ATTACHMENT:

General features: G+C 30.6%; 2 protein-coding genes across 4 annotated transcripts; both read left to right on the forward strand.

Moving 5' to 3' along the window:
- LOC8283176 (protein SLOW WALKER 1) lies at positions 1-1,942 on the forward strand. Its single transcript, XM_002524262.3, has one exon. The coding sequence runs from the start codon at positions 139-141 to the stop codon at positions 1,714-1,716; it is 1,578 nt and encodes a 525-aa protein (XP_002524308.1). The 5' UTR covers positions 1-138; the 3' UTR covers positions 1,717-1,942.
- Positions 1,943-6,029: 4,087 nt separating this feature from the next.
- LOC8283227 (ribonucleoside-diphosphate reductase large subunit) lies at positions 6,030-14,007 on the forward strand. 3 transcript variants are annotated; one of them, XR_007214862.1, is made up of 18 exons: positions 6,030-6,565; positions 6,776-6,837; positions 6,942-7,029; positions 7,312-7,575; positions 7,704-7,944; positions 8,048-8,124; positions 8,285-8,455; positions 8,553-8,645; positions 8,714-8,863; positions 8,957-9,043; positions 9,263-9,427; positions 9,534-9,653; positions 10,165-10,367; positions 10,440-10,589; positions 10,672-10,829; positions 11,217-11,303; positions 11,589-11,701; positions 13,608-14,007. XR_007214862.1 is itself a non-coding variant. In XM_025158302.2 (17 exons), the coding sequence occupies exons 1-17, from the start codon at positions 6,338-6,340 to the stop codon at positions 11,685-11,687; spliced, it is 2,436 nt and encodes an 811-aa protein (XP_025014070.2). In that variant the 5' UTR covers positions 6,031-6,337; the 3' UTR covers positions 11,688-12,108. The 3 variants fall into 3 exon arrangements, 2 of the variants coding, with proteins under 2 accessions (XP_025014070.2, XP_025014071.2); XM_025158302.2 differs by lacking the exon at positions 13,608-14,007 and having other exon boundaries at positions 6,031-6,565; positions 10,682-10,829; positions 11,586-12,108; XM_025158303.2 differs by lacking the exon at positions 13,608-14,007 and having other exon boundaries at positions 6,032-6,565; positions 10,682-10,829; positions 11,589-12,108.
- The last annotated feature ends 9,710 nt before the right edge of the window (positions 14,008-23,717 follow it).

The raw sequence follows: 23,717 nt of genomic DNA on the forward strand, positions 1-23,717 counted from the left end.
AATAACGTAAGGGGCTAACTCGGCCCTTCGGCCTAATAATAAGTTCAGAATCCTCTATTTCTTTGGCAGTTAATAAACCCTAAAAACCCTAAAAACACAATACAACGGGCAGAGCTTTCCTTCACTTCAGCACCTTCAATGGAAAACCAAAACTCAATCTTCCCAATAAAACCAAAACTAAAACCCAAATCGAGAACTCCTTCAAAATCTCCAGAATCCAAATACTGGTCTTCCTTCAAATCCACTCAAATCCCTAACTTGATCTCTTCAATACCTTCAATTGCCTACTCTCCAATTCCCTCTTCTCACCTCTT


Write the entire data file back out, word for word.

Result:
General features: G+C 30.6%; 2 protein-coding genes across 4 annotated transcripts; both read left to right on the forward strand.

Moving 5' to 3' along the window:
- LOC8283176 (protein SLOW WALKER 1) lies at positions 1-1,942 on the forward strand. Its single transcript, XM_002524262.3, has one exon. The coding sequence runs from the start codon at positions 139-141 to the stop codon at positions 1,714-1,716; it is 1,578 nt and encodes a 525-aa protein (XP_002524308.1). The 5' UTR covers positions 1-138; the 3' UTR covers positions 1,717-1,942.
- Positions 1,943-6,029: 4,087 nt separating this feature from the next.
- LOC8283227 (ribonucleoside-diphosphate reductase large subunit) lies at positions 6,030-14,007 on the forward strand. 3 transcript variants are annotated; one of them, XR_007214862.1, is made up of 18 exons: positions 6,030-6,565; positions 6,776-6,837; positions 6,942-7,029; positions 7,312-7,575; positions 7,704-7,944; positions 8,048-8,124; positions 8,285-8,455; positions 8,553-8,645; positions 8,714-8,863; positions 8,957-9,043; positions 9,263-9,427; positions 9,534-9,653; positions 10,165-10,367; positions 10,440-10,589; positions 10,672-10,829; positions 11,217-11,303; positions 11,589-11,701; positions 13,608-14,007. XR_007214862.1 is itself a non-coding variant. In XM_025158302.2 (17 exons), the coding sequence occupies exons 1-17, from the start codon at positions 6,338-6,340 to the stop codon at positions 11,685-11,687; spliced, it is 2,436 nt and encodes an 811-aa protein (XP_025014070.2). In that variant the 5' UTR covers positions 6,031-6,337; the 3' UTR covers positions 11,688-12,108. The 3 variants fall into 3 exon arrangements, 2 of the variants coding, with proteins under 2 accessions (XP_025014070.2, XP_025014071.2); XM_025158302.2 differs by lacking the exon at positions 13,608-14,007 and having other exon boundaries at positions 6,031-6,565; positions 10,682-10,829; positions 11,586-12,108; XM_025158303.2 differs by lacking the exon at positions 13,608-14,007 and having other exon boundaries at positions 6,032-6,565; positions 10,682-10,829; positions 11,589-12,108.
- The last annotated feature ends 9,710 nt before the right edge of the window (positions 14,008-23,717 follow it).

The raw sequence follows: 23,717 nt of genomic DNA on the forward strand, positions 1-23,717 counted from the left end.
AATAACGTAAGGGGCTAACTCGGCCCTTCGGCCTAATAATAAGTTCAGAATCCTCTATTTCTTTGGCAGTTAATAAACCCTAAAAACCCTAAAAACACAATACAACGGGCAGAGCTTTCCTTCACTTCAGCACCTTCAATGGAAAACCAAAACTCAATCTTCCCAATAAAACCAAAACTAAAACCCAAATCGAGAACTCCTTCAAAATCTCCAGAATCCAAATACTGGTCTTCCTTCAAATCCACTCAAATCCCTAACTTGATCTCTTCAATACCTTCAATTGCCTACTCTCCAATTCCCTCTTCTCACCTCTT